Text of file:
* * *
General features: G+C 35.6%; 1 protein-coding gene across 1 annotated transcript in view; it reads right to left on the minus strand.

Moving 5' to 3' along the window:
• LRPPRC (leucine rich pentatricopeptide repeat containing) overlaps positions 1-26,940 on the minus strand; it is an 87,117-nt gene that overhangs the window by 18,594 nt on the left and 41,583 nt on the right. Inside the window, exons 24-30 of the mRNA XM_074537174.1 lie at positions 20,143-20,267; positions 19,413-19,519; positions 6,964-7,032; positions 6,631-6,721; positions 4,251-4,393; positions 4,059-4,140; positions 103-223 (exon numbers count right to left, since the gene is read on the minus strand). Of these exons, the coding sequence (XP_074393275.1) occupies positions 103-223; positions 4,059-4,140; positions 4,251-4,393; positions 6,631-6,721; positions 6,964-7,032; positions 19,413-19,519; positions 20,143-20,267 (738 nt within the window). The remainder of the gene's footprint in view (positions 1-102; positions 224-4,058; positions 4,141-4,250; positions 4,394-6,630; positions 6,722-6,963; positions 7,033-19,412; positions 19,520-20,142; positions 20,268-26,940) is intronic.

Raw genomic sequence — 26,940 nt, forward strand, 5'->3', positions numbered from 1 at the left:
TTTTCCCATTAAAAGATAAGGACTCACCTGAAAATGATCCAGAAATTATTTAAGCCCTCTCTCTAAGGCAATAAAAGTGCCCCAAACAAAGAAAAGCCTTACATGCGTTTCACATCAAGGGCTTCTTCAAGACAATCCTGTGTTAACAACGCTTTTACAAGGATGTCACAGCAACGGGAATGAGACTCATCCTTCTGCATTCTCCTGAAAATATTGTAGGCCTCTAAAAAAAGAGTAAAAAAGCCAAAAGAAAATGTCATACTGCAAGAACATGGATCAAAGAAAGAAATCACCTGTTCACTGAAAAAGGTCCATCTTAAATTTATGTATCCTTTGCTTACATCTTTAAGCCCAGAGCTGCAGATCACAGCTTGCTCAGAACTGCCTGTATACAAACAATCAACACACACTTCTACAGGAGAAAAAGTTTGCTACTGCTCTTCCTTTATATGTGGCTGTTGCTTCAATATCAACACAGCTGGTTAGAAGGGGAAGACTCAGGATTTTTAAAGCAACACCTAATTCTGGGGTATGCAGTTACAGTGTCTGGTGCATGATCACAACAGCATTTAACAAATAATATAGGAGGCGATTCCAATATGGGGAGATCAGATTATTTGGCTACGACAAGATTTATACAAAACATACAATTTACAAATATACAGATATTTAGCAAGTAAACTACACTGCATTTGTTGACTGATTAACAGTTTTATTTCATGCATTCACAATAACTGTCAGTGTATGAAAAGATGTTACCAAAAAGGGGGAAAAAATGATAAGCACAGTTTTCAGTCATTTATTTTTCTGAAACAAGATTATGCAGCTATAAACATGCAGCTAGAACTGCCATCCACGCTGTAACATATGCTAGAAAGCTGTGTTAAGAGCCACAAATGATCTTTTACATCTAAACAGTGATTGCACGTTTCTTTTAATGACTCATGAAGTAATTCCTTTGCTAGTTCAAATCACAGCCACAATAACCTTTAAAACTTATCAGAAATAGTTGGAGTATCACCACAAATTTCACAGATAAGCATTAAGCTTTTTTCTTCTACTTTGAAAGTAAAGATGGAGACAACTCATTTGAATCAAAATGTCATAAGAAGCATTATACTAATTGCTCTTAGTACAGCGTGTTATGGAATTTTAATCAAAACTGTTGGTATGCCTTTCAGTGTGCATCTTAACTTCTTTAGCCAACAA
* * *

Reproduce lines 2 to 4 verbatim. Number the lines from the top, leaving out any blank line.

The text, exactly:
Moving 5' to 3' along the window:
• LRPPRC (leucine rich pentatricopeptide repeat containing) overlaps positions 1-26,940 on the minus strand; it is an 87,117-nt gene that overhangs the window by 18,594 nt on the left and 41,583 nt on the right. Inside the window, exons 24-30 of the mRNA XM_074537174.1 lie at positions 20,143-20,267; positions 19,413-19,519; positions 6,964-7,032; positions 6,631-6,721; positions 4,251-4,393; positions 4,059-4,140; positions 103-223 (exon numbers count right to left, since the gene is read on the minus strand). Of these exons, the coding sequence (XP_074393275.1) occupies positions 103-223; positions 4,059-4,140; positions 4,251-4,393; positions 6,631-6,721; positions 6,964-7,032; positions 19,413-19,519; positions 20,143-20,267 (738 nt within the window). The remainder of the gene's footprint in view (positions 1-102; positions 224-4,058; positions 4,141-4,250; positions 4,394-6,630; positions 6,722-6,963; positions 7,033-19,412; positions 19,520-20,142; positions 20,268-26,940) is intronic.

Raw genomic sequence — 26,940 nt, forward strand, 5'->3', positions numbered from 1 at the left: